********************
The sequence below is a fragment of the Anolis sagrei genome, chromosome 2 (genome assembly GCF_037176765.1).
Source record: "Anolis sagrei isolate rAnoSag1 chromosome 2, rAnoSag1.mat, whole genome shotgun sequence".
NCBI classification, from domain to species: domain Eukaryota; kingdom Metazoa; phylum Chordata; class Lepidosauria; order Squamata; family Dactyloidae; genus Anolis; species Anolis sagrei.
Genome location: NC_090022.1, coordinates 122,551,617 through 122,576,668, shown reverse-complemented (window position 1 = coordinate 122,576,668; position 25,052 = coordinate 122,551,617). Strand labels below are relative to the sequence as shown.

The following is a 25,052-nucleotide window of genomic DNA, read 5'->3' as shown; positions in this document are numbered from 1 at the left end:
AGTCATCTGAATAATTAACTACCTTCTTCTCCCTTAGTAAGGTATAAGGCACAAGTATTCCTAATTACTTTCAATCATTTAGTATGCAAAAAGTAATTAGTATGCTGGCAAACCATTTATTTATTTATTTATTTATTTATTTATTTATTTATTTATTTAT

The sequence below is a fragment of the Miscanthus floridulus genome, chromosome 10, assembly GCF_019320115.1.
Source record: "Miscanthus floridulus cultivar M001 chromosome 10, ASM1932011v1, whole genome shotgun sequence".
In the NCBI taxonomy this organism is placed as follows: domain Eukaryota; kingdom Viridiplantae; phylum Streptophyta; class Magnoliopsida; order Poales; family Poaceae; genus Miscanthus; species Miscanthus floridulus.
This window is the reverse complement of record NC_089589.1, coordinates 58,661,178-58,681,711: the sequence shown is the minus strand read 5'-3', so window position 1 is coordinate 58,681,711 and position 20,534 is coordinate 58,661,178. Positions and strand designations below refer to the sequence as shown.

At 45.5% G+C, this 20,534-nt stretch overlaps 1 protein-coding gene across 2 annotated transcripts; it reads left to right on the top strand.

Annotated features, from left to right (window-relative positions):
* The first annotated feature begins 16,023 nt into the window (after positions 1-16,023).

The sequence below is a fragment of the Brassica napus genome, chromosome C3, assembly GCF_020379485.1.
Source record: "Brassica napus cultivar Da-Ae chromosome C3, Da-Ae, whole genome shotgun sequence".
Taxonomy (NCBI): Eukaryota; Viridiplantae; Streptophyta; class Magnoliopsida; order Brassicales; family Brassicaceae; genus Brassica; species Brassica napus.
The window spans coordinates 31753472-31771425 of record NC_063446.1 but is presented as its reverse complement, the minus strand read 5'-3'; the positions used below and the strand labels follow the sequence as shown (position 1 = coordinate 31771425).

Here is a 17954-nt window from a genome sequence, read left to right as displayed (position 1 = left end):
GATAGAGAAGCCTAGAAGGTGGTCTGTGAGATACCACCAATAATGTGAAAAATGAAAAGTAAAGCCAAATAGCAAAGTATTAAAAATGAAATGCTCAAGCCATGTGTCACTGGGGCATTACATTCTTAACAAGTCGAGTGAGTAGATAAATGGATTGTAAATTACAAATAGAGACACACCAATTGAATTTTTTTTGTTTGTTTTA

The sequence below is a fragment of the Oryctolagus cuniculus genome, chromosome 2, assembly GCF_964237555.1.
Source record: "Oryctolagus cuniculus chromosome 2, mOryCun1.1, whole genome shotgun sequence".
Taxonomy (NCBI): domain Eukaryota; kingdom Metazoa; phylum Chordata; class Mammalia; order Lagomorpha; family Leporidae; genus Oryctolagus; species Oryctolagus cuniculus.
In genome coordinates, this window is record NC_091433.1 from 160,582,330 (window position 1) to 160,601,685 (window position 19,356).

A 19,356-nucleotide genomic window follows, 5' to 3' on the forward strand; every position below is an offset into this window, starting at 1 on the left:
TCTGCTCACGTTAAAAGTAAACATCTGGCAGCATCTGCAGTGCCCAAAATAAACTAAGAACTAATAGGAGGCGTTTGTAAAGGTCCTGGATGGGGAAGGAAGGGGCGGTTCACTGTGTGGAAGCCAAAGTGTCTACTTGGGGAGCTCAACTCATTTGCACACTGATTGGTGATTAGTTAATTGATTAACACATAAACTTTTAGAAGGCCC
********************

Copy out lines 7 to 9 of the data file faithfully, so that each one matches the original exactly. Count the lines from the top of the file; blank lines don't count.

The sequence below is a fragment of the Miscanthus floridulus genome, chromosome 10, assembly GCF_019320115.1.
Source record: "Miscanthus floridulus cultivar M001 chromosome 10, ASM1932011v1, whole genome shotgun sequence".
In the NCBI taxonomy this organism is placed as follows: domain Eukaryota; kingdom Viridiplantae; phylum Streptophyta; class Magnoliopsida; order Poales; family Poaceae; genus Miscanthus; species Miscanthus floridulus.